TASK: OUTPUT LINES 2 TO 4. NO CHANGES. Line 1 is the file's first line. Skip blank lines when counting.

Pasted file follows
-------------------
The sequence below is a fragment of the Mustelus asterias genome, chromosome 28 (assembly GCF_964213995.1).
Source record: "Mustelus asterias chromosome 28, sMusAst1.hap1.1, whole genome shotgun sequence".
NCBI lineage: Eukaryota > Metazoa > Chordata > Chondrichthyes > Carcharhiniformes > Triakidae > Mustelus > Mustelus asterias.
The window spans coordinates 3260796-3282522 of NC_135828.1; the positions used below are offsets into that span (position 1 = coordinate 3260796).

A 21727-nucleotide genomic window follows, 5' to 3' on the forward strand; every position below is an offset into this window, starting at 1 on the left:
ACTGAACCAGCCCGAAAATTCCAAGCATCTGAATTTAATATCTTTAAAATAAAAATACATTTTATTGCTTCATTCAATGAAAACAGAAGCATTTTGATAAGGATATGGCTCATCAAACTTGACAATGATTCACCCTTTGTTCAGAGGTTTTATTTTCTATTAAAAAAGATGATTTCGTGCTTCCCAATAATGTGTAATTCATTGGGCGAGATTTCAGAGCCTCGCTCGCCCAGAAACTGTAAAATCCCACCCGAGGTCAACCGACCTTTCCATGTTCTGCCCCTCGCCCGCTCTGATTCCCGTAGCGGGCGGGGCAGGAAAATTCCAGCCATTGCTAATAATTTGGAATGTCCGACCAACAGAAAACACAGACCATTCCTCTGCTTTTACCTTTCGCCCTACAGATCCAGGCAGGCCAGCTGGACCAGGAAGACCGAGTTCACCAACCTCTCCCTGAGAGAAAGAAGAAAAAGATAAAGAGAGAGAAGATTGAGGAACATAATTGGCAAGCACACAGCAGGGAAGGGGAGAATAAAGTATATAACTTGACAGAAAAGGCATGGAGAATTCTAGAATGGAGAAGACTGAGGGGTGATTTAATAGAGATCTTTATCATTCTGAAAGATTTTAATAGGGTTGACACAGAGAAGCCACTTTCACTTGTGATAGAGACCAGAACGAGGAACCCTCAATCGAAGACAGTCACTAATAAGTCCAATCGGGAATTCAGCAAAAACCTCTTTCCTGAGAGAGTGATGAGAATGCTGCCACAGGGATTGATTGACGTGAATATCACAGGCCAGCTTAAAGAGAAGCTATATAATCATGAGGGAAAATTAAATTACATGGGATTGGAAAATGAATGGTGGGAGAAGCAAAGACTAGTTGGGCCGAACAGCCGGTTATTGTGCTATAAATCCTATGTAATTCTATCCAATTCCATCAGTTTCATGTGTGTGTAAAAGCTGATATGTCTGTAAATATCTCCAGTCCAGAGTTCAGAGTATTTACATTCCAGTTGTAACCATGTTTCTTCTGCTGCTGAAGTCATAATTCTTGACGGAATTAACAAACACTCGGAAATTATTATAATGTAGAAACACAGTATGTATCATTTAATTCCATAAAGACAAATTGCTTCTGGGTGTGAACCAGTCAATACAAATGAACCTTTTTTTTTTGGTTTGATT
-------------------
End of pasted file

Source record: "Mustelus asterias chromosome 28, sMusAst1.hap1.1, whole genome shotgun sequence".
NCBI lineage: Eukaryota > Metazoa > Chordata > Chondrichthyes > Carcharhiniformes > Triakidae > Mustelus > Mustelus asterias.
The window spans coordinates 3260796-3282522 of NC_135828.1; the positions used below are offsets into that span (position 1 = coordinate 3260796).